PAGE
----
18 March 2015
Protecting free speech in education
Last month we examined in detail the arguments within parliament, during the processing of the Counter-terrorism and Security Bill, for and against the introduction of a statutory duty for universities and higher colleges of education to help prevent terrorism and extremism.
Although Home Secretary Theresa May succeeded in getting the measures through, there still remained the need for parliament to formally approve safeguarding details to be set out in revised draft guidance.
Now however, The Sunday Telegraph has reported a major cabinet split in which deputy prime minister Nick Clegg insisted on a personal veto of the proposals following a reputedly stormy meeting with the prime minister.
The original government plans are understood to have been blocked by Vince Cable, the Liberal Democrat business secretary who is also responsible for universities policy, after university vice chancellors and academics complained that the proposals would negatively impact on their duty to promote free speech and debate – a key Liberal Democrat policy commitment.
Negotiations between Mr Cable and Mrs May apparently broke down, following which the row had to be escalated for David Cameron and Nick Clegg to resolve. Mr Clegg is understood to have made it clear that he could not support university vice chancellors being required by law to vet visiting speakers and their speeches consequent to the aim of safeguarding students from the influence of extremists. The deputy prime minister bluntly advised Mr Cameron that the Liberal Democrats would not support the new rules. As a result, a complete section of the draft Home Office guidance on how universities should handle visiting speakers has apparently been cut.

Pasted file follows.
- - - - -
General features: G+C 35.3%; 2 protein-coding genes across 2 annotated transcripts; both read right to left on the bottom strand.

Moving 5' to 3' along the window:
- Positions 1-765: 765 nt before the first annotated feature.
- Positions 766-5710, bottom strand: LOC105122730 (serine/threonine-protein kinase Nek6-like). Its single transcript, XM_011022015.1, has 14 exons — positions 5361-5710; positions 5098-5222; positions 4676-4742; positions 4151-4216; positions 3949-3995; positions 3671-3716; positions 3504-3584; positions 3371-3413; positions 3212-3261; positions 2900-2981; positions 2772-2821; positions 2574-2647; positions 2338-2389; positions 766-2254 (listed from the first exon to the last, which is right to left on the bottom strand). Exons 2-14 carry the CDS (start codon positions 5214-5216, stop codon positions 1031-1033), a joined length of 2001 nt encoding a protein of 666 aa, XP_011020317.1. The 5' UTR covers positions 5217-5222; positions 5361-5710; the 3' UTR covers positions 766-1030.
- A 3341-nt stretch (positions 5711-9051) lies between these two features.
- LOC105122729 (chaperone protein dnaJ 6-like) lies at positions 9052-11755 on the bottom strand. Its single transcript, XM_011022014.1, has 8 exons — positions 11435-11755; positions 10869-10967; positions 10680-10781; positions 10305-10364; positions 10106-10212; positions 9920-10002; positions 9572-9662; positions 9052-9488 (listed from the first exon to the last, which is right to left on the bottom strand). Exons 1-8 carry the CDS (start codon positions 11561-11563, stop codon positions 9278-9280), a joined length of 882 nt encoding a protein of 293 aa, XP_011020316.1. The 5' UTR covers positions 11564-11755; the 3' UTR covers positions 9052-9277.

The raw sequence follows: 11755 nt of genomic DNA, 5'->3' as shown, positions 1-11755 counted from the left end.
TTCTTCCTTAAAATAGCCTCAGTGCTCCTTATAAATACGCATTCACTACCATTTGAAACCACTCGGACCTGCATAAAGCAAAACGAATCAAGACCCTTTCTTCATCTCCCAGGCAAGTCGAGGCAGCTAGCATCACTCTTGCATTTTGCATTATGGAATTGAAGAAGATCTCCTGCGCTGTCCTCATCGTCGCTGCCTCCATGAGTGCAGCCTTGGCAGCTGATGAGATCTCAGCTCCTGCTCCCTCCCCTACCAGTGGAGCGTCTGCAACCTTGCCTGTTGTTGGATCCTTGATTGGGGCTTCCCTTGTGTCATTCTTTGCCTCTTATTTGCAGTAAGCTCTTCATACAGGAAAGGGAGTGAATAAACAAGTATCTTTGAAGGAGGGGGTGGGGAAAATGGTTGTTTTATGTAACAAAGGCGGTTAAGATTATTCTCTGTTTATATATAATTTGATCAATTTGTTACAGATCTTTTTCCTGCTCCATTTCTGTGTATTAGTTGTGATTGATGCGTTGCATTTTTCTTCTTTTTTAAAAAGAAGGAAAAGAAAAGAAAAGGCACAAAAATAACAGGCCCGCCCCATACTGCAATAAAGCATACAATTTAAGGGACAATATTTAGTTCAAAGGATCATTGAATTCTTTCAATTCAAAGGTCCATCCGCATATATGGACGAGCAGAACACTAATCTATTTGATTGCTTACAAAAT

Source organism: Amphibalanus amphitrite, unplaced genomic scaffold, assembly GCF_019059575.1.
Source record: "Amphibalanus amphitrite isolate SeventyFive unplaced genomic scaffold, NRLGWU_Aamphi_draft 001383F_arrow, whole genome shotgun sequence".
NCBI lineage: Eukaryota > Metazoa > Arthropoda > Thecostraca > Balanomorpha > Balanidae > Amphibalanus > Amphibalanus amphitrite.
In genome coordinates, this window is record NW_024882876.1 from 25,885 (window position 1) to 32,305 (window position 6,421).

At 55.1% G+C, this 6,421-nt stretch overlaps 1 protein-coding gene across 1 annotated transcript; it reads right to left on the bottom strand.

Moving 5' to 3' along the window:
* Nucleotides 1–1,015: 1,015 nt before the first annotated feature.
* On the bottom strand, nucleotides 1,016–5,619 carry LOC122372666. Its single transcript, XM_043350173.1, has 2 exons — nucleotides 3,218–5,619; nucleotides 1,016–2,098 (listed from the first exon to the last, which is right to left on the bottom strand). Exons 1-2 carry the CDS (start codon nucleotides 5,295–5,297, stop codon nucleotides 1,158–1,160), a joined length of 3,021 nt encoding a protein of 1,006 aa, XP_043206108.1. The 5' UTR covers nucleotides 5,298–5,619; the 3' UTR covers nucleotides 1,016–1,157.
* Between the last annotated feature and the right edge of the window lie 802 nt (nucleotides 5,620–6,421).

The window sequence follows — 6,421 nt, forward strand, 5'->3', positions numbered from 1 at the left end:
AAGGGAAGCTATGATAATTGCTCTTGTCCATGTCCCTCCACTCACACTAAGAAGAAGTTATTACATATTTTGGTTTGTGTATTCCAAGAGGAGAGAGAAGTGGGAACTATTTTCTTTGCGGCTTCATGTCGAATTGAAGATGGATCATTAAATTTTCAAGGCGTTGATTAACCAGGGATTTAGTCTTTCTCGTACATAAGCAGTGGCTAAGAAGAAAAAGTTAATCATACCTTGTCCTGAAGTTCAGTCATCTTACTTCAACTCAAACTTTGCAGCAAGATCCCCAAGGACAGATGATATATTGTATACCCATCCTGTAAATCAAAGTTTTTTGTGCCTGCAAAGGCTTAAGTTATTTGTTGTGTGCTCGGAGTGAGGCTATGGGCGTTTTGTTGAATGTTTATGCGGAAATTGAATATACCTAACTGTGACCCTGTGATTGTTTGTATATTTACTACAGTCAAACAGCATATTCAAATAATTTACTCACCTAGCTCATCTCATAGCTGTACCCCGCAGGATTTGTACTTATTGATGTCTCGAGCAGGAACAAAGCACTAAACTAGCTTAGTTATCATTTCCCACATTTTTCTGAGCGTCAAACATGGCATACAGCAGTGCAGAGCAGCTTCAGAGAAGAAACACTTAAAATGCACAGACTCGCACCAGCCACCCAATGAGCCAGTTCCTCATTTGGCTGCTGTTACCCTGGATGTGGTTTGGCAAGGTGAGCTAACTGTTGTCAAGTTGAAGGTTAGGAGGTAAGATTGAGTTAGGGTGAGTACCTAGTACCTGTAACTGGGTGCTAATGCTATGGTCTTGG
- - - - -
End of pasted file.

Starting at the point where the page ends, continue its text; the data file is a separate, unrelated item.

The proposed legal guidelines detailing how the ban would work, which were published by the Home Office in December, and which were being revised following the parliamentary debates, have also been cut.
The impact of these developments has been to cause further confusion. The government is now warning that students remain at risk of radicalisation particularly by preachers visiting campus Islamic societies. Home Secretary Theresa May is insisting that universities must now "play their part" in preventing radicalisation, even though there will no longer be any government guidance on how they should go about dealing with extremist speakers.
Urging universities to root out extremism, Mrs May advised The Sunday Telegraph: "Tackling the radicalisation of young people is not and cannot ever be the sole responsibility of the government and law enforcement agencies. The new Prevent Duty means universities will have a legal obligation to play their part, and I hope they do as fully as possible."
The new statutory legal duty – which still needs to be formally ratified by parliament later this month – requires publicly-funded organisations including schools, NHS trusts, nurseries and universities to actively work to prevent vulnerable people from becoming radicalised or converted to terrorist causes. There are concurrent reports that university and other public sector staff may need to be sent on terrorism prevention training courses.
This stalemate seems likely to offer a recipe for confusion, a picture matched to some extent by parallel controversial requirements of the secretary of state for education for schools to promote so-called 'British values'. The report published this week by the House of Commons Education Committee reflected the widespread disquiet these proposals are causing, especially since Ofsted has been required formally to inspect and report on "the active promotion of British values as part of its judgement on leadership". Although the Education Committee supported the promotion of 'British values' which they considered to be "universal", tellingly, the secretary of state "was unwilling to 'lay down rules' about how the requirement was to be interpreted".